The Notorious RBG


Griffin Kelley, Opinion Writer

Ruth Bader Ginsburg, appointed by President Bill Clinton during 1993, is an Associate Justice of the Supreme of the United States of America and the topic of a new Hollywood film On The Basis Of Sex. Ginsburg starts as one of only a few women in a Harvard law class consisting mostly of white men. The Dean invites all nine women to a dinner where they are left in shock after being asked, point blank, why they’re “occupying a place at Harvard that could have gone to a man.” The question clearly catches the group of women off-guard as a question they had not considered. The group all answer with short and simple responses not mentioning how every one of them had earned the right to be in Harvard Law School.

Following the dinner, Ruth’s husband, Marty, has a brief health scare involving cancer. During Marty’s recovery, Ruth takes the responsibility of attending all of her husbands classes as well as her own. Ginsburg ends up completing law school at Columbia due to Marty finding a job in New York. Despite her prestigious educational history, Ruth is unable to find employment with any New York Firm, not possessing the same advantage as her husband of being male. Rejected by over a dozen firms, Ginsburg turns to becoming a professor and results in teaching a diverse group of students. During her professorship, Ruth is challenged by both her students and her now teenage daughter who is empowered by the popularizing feminist movement sweeping the country to take action against sex-based discrimination.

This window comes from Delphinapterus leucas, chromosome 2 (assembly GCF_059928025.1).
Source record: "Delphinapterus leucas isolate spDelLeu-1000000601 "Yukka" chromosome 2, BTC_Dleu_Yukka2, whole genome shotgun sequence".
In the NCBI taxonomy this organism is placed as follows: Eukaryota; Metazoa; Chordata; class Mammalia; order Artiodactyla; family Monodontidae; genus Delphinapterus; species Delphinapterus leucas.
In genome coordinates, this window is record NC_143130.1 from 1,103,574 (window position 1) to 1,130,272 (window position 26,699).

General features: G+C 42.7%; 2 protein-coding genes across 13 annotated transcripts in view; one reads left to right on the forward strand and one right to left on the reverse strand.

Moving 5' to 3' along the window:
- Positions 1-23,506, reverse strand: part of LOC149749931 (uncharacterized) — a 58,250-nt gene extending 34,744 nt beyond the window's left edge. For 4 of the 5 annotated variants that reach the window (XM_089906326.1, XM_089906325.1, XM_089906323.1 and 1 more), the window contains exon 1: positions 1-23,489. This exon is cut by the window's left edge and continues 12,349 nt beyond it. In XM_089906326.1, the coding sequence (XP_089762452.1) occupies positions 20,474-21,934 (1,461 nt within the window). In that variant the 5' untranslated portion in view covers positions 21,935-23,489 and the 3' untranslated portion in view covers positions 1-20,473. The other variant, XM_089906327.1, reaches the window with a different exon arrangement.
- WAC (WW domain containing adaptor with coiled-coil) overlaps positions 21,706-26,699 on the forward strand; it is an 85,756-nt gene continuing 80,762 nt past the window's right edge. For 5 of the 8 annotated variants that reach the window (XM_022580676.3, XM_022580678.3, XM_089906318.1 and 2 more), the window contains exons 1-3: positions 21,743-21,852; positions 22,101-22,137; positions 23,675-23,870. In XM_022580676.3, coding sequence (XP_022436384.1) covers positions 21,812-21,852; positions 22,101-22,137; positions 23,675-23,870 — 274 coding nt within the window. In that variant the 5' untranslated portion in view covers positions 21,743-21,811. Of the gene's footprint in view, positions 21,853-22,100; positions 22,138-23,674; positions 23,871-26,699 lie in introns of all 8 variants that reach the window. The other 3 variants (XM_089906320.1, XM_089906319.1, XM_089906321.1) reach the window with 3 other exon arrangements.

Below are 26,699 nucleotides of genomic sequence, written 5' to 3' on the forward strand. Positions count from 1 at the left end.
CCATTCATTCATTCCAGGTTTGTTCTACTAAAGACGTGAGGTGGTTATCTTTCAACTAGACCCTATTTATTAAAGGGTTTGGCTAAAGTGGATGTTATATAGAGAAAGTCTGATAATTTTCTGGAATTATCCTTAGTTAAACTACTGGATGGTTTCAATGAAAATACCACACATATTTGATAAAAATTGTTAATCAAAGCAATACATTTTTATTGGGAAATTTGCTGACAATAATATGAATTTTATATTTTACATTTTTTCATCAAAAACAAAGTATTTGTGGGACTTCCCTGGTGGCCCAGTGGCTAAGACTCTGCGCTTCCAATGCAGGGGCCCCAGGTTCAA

A reoccuring theme that can be noticed throughout the film is the odd for the time undying support Ruth receives from her husband Marty. Considering the time period this movie takes place, it was extremely rare to find a woman employed in as illustrious of a field as law. It was even more unusual to find a husband that would support his wife as much as Marty does. Marty, being a tax lawyer, begins to take increasing interest in Ruth’s project. He is able to pinpoint the perfect case involving a caregiver who is denied a deduction available to others because he is a man. It incorporates both a tax aspect of law which Marty is able to cover while also addressing a discriminatory law against males that Ruth dissects.

After gathering a considerable amount of information on the subject, Ruth invites some of her colleagues to have practice trials. After multiple reruns, Ginsburg’s friends believe Marty should be the one to present the entire case. Ruth considers this her case and her chance to prove her skills as a lawyer and Marty is determined to do what Ruth wants. The group comes to a consensus that Marty will begin by displaying the tax portion of the case and after Ruth will step into connect sex based discrimination. Ginsburg is portrayed as overconfident and inexperienced toward the opening of the trial and easily shaken up. When the case seems as though it is too far gone for Ruth to convince the court, she rises to the challenge and regains control over the trial. This case was the start of an incredible career by an incredible woman.  

While women’s equality has come a long way in consideration of employment, it has yet to become completely equal. Women can now be seen moving into positions previously occupied by men and the United States has a record number of women serving in congress. In fact, women now make up 40% of the global formal labour force. Despite these encouraging employment numbers, an International Labour Study of 83 countries showed that women earn 10-30% less than men. Even in the US women working full-time jobs earned only 77% of the male wage. It’s fair to say the fight for women’s equality has made considerable strides toward their goal, but have to remain fighting for the equality and justice they deserve.